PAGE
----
At the end of each cycling year I try and collate my favourite and least favourite moments of the season.
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7 Apr 2015 - 11:32 PM  UPDATED 13 Apr 2015 - 3:36 PM




In
the past it's generally been an easy task selecting "five best moments"
with the "five worst moments", bit in 2010 , I must admit the good has
far outweighed the bad.

Apart from Alberto Contador's meaty
misdemeanor, the elbow dramas which ended Cadel Evans' aspirations for a
Tour de France victory, and the 10-day Delhi yawn (otherwise known as
the track and road events at the Commonwealth Games), the year has been
filled with spine-tingling memories.

In fact there are so many
highlights to mention, a top 5 list would serve as an injustice to the
many thrills us "cycling junkies" got out of the year.

So I've created a "Top 10 favourite only moments". Let the countdown begin.

10. LANCE'S ADELAIDE TWEET RIDE

When
Lance announces on Twitter he feels like going for a social ride with
some of his closest friends, up to 10,000 decide to turn up just days
ahead of the Tour Down Under. Love or hate him, the guy is an
unstoppable PR machine and the many smiles he brought to the faces of us
"commoners" on that brilliant summer's morning, will live on with those
who joined in the party.

9. ROGERS WINS CALIFORNIA

It was
a long time coming but Mick Rogers' breakthrough win at the Tour of
California was testament to his drive and hunger for success. While
Rogers may not be perfectly suited to conquer Grand Tours, anything less
than a 10-day race is a perfect duration by comparison. A terrific
result for one of Australia's best riders and a top bloke.

8. CAVENDISH COMEBACK


2010
revealed what an emotional human being Mark Cavendish is. After being
trialled by members of the sport's world media for his post-race
finger-salute at the Tour of Romandie, and alleged unsavoury behaviour
with rival riders soon after, there was a bad taste lingering from fans
and foes. But when tears rolled down Cav's face in the first of five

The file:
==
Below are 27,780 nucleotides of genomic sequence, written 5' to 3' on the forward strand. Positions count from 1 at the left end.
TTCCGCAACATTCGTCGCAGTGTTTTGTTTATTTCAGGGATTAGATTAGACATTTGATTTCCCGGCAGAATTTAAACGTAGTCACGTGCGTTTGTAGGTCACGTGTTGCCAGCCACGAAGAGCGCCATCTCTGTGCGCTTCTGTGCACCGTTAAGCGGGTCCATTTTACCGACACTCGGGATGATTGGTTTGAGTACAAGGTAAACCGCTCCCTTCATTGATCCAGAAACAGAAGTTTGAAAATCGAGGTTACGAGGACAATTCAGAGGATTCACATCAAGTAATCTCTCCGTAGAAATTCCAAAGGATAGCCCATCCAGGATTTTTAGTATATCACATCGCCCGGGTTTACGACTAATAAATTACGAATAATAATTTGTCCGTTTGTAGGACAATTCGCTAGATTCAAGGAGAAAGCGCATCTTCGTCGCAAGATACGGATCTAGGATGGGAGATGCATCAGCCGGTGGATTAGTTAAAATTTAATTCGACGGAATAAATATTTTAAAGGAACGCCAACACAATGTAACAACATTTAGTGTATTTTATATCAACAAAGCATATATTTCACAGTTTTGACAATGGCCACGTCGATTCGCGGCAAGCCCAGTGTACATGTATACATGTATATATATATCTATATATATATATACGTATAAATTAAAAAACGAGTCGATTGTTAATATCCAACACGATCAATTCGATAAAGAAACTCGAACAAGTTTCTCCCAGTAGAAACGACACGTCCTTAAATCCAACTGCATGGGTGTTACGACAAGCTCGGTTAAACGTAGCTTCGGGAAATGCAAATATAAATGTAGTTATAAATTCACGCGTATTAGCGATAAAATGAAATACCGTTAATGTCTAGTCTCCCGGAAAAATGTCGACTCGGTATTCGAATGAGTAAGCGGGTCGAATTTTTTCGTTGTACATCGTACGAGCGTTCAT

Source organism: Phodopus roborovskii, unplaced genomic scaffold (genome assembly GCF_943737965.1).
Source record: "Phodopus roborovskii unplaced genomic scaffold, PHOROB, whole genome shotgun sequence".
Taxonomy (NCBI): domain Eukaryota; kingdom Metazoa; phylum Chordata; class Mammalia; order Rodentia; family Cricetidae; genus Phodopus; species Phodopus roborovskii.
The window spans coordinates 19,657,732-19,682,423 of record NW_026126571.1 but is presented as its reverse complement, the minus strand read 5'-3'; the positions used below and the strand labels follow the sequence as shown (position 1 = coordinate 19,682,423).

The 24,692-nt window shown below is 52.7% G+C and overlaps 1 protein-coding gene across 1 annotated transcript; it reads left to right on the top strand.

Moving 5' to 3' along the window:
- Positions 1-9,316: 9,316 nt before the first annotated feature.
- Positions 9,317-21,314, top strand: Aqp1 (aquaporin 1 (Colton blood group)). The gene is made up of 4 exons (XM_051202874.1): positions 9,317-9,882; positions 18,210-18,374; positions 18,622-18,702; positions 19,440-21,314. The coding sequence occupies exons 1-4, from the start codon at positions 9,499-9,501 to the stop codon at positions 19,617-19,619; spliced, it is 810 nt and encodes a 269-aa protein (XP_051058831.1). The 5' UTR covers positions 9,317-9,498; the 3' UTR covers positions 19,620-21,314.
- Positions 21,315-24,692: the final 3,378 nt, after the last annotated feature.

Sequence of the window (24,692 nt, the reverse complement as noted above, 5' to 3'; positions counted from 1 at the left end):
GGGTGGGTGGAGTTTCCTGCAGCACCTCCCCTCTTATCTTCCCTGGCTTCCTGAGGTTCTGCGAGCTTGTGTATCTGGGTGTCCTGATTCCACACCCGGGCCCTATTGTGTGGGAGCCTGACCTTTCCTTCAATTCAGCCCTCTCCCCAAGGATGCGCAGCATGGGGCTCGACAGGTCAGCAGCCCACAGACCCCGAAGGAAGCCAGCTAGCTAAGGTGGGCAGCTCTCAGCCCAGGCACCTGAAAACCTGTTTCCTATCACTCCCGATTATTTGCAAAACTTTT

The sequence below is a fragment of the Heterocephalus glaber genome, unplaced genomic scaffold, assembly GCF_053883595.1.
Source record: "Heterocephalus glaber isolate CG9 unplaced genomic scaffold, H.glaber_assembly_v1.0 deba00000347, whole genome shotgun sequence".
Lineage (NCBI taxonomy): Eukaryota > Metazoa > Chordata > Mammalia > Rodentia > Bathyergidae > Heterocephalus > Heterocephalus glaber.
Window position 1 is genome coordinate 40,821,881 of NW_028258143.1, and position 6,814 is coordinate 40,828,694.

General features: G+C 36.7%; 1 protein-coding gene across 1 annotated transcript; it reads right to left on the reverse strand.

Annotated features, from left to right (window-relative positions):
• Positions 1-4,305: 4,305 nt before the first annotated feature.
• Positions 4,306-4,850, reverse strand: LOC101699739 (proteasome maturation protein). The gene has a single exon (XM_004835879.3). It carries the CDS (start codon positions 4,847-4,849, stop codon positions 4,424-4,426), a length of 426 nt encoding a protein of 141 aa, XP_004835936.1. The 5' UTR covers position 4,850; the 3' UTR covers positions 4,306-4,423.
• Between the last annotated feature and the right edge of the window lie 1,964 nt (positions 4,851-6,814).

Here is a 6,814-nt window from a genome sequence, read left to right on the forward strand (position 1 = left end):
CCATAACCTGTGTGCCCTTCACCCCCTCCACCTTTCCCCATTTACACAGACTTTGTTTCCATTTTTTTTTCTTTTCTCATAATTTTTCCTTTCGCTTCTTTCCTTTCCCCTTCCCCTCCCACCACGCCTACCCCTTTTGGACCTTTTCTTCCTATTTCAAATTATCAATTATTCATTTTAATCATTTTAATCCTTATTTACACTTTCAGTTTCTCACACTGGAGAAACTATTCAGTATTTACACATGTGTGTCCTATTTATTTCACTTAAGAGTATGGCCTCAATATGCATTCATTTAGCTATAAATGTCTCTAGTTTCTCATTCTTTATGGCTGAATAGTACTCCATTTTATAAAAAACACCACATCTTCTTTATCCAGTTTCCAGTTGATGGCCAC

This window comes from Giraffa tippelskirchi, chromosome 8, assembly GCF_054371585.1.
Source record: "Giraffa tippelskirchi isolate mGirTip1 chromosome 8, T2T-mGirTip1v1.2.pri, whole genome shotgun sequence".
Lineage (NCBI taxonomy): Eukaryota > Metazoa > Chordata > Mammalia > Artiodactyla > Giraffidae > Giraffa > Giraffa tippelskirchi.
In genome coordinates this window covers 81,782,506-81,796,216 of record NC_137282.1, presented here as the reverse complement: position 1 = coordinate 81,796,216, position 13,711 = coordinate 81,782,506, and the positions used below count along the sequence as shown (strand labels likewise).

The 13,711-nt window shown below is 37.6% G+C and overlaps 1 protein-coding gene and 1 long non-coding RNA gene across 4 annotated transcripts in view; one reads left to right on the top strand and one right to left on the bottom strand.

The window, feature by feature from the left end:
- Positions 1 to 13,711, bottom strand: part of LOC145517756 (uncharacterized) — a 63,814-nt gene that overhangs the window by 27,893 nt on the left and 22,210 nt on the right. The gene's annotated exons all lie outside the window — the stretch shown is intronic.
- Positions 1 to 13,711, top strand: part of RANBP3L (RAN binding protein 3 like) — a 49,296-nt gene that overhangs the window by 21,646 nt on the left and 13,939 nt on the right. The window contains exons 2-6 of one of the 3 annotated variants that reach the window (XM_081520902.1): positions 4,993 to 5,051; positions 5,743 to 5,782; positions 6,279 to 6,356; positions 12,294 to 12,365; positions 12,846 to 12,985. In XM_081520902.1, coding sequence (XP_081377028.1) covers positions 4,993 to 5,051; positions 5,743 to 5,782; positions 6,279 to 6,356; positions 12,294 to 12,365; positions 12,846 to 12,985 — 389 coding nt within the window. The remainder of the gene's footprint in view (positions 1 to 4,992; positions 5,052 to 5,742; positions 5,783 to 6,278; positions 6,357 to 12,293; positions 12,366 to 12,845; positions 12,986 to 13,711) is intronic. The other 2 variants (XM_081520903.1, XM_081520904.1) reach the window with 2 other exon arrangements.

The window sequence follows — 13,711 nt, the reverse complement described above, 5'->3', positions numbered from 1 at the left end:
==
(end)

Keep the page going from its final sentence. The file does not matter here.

stage wins in France, it showed his human side and started another year
of domination by the world's fastest sprinter.

7. AUSSIE GIRO CLEAN-SWEEP

The
so-called world's second biggest bike race could have been mistaken as
the "Giro di Australia". What a delight it was to see Matt Lloyd win a
stage and top the mountains competition, Cadel Evans win a stage, wear
the leader's jersey for a day (stage 2), and be crowned unlikely winner
of the points competition, while the previously unheralded Richie Porte
underlined Australia's new generation of champions as he graced the
podium with the Giro's maglia rosa on his shoulders for three
days and a top-ten finish, all in his first year on the ProTour. It was
an amazing three weeks for Aussie cycling.

6. CADEL WINS FLECHE WALLONE

With
the rainbow jersey on his back, and a new team for which to perform,
Cadel unleashed a perfectly-timed attack on the steep uphill drag to the
famous Muy de Huy climb. He was brilliant the way he left Contador in
his wake to the finish line of Fleche Wallone. The first Australian to
win the European Spring Classic as the reigning world champion was
awesome.

5. CADEL'S 24 HOURS IN TDF YELLOW

Cadel inherited
the Tour's yellow jersey on stage 8. We were proud, but little did we
know the little Aussie battler had suffered a hairline fracture to the
elbow as a result of a crash before standing on the podium in Mozine. In
hindsight the performance was even more impressive and although he
collapsed in a heap he was held in the highest regard for his bravery
and courage.

4. THE RISE OF RICHIE

Richie Porte may not be
named Australian cyclist of the Year in Melbourne on December 5 but he
is certainly deserving of the award. Prior to the Tour of Romandie in
May, few outside of his native Tasmania had heard of this exciting 25
year-old. He quickly proved he could climb, time trial and mix it with
the best in the business. What a revelation! And to think he could lead
his very own team in 2011 just whets the appetite for more.

3. HUSHOVD WINS WORLDS

Geelong's
five day carnival is one we'll never forget, but more significantly the
men's road race will go down as the best contested - at any level - on
Australian shores and so, many of us were privileged to have seen it
first hand.
The brilliantly designed course kept us guessing on the
eventual winner in the weeks and months before. But it wasn't until the
final 50 metres, Thor Hushovd emerged as the deserved world champion.

2. CANCELLARA FLANDERS/ROUBAIX DOUBLE

It
was seven days in April Fabian will never forget. Wasn't he brilliant?
Only Tom Boonen could match the Swiss legend on the Molenberg at
Flanders, but even Tom couldn't counter a turn of speed that had him
clutching at thin air when Cancellara exploded away on the Muur. It was
decisive! And to follow the solo victory a week later over the Roubaix
cobbles a week later elevated Spartacus to new heights.

1. DROPPED CHAIN INCIDENT

It
was the day the Tour de France erupted into an epic battle - and one
that will go down in world cycling folklore. For me the 31 seconds of
madness was the highlight of the year. And while debate still rages to
whether Contador was or wasn't correct in not waiting for Andy Schleck,
in the end it doesn't really matter, does it?. The Tour and internet
raged with controversy, but this time it had nothing to do with doping
or dopers. To use an old cliche, for once cycling was the winner and the
events on the road to Luchon reverberated across many spheres.

2010 - a vintage year in world cycling.